RAF Aptitude Test: The Pilot’s Essential Guide

The RAF aptitude test is just one step in the lengthy process to become a pilot in the Royal Air Force.

And the better you perform in the test, the better your career options will be.

This guide will take you through exactly what’s involved in the RAF pilot aptitude test and how to prepare so that you get the best score you can.

In this free RAF aptitude test guide we will show you:

  • 7 paper-based tests you will need to succeed in
  • 5 RAF aptitude test examples
  • 3 pro tips on how to pass

You can find some of the best tailored RAF aptitude practice tests here.


What is the RAF aptitude test?

There are two sets of pilot aptitude tests that you may have to sit, depending on where you’re at in the recruitment process and which role you’re applying for.

  1. The Airmen Selection Tests (AST) are held early in the RAF recruitment process for every applicant. How you perform in this test will determine which roles in the RAF you’re best suited to.
  1. The Officers and Aircrew Selection Centre (OASC) tests are part of a four-day assessment event for officer, non-commissioned aircrew, and non-commissioned air traffic controller recruits. You can only be invited to this stage of the RAF recruitment process if you’ve successfully passed the Airmen Selection Tests.

Both the AST and OASC tests are made up of a selection of standard aptitude and psychometric tests to measure skills like verbal reasoning, numerical reasoning, mechanical comprehension, logical reasoning and spatial awareness.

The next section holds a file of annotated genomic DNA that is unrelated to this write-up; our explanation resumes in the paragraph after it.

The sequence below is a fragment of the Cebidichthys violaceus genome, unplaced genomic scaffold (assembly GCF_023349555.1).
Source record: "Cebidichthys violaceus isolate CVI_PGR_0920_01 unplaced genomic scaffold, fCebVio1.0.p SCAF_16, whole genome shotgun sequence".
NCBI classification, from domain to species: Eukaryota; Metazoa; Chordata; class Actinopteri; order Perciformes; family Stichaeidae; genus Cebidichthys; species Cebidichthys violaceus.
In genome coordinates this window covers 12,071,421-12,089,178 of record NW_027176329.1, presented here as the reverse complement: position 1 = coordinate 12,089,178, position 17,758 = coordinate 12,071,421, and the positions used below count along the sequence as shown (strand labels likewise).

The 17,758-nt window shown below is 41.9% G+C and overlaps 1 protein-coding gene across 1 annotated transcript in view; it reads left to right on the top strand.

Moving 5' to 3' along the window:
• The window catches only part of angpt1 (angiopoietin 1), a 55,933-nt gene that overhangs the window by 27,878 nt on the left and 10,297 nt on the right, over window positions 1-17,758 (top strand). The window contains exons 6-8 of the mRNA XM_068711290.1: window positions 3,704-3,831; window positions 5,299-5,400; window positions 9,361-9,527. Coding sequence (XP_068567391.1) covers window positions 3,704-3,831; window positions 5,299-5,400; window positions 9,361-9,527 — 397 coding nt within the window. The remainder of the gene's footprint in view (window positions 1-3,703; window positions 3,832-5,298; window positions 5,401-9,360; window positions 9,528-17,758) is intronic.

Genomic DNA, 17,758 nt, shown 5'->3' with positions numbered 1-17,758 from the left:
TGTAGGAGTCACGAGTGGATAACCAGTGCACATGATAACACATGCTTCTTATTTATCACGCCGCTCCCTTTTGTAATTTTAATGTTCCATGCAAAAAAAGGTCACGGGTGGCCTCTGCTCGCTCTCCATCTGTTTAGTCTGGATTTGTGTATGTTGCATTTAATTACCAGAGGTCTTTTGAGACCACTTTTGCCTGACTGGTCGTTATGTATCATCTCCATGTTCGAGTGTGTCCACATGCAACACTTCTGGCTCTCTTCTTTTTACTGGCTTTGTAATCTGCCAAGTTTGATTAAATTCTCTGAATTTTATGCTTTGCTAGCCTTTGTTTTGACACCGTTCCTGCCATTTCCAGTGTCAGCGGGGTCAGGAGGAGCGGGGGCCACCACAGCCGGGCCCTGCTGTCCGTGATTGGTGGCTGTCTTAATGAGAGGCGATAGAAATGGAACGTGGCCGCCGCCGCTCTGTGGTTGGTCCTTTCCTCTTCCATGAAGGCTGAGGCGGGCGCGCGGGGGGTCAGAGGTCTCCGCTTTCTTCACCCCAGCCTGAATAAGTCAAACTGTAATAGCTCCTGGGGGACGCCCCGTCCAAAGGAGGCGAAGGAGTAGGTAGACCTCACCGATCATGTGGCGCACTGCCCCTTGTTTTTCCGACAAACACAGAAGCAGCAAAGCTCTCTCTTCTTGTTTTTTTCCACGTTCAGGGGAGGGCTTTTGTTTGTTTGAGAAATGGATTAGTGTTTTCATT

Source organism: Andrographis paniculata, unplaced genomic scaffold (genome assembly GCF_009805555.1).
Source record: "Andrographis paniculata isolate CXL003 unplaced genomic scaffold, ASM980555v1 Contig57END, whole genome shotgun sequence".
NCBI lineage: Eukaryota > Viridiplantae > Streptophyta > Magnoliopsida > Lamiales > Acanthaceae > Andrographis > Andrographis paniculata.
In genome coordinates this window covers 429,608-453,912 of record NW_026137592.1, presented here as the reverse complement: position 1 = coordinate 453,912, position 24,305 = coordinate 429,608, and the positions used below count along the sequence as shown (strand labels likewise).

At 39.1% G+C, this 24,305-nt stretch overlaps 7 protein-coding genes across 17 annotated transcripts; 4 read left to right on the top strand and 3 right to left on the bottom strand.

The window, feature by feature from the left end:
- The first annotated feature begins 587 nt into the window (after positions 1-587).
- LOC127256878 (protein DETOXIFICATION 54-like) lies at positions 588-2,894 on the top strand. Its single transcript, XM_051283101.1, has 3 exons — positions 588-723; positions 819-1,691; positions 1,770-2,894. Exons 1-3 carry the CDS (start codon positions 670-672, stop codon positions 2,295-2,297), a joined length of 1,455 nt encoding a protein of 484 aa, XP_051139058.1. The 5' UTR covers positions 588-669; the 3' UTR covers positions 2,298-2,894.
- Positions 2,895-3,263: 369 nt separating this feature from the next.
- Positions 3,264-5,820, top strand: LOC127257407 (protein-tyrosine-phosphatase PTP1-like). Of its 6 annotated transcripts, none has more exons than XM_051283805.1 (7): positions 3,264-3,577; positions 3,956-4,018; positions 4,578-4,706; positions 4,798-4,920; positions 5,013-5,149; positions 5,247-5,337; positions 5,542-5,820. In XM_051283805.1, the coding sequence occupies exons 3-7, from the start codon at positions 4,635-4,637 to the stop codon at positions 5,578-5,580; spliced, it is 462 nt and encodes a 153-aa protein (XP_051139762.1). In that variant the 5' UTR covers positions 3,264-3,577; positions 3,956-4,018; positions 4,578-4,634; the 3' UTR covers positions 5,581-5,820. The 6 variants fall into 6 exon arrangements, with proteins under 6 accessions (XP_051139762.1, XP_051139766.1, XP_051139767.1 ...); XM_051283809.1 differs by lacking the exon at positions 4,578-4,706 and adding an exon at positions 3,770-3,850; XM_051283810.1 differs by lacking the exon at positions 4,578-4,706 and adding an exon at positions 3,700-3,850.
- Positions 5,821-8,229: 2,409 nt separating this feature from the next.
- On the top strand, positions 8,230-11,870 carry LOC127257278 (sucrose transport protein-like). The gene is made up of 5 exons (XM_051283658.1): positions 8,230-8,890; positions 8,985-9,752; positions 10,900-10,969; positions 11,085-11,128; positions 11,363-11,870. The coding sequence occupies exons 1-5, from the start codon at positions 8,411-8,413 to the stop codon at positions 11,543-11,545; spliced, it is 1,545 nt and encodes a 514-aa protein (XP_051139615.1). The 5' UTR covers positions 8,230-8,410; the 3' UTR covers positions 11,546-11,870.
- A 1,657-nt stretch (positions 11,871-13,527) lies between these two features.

What to expect when taking the RAF pilot aptitude test

There are some key differences between the two RAF aptitude test types.

The Airman Selection Tests

The RAF Airman Selection Test is a 90-minute assessment event which takes place at Armed Forces Careers Offices (AFCOs) around the country. You can find your nearest recruitment centre at the official RAF website.

The AST is made up of seven paper-based tests:

  1. Verbal reasoning (20 questions, 15 minutes)

Measures how well you work with and understand written information.

Check out our verbal reasoning test guide for example questions and solving strategies to help you ace this section.

  1. Numerical reasoning (12 questions, 4 minutes)

Measures how well you work with and understand numerical information like fractions, formulae, graphs and tables.

Our numerical reasoning test guide has more about what this type of test involves, practice test questions, and expert tips and advice.

  1. Work rate (20 questions, 4 minutes)

Measures your speed and accuracy while working through routine tasks.

The question will give you a coded grid of letters, numbers and symbols, and you’ll need to find codes that match in the same column and order.

  1. Spatial reasoning (20 questions, 7 minutes)

Measures how well you can understand and manipulate shapes and objects.

For more information and tips on how to pass this particular assessment, make sure you check out our guide to spatial reasoning tests.

  1. Electrical comprehension (21 questions, 11 minutes)

Measures your ability to work with and understand electrical concepts.

This section requires an understanding of GCSE-level physics, and can cover a range of topics including circuits, voltages, currents, units of electricity, particles, atoms and electrons.

  1. Mechanical comprehension (20 questions, 10 minutes)

Measures your ability to work with and understand mechanical concepts (also at a GCSE physics level).

You can learn more about the types of questions and how to approach them in our mechanical comprehension test guide.

  1. Memory (20 questions, time varies)

Measures how accurately you can memorise information.

You’ll be presented with patterns and sequences on film, and then answer questions about them in your test booklet.

You won’t be allowed to use a calculator or dictionary for any part of the test, but you’ll be given working out paper for the numerical reasoning section.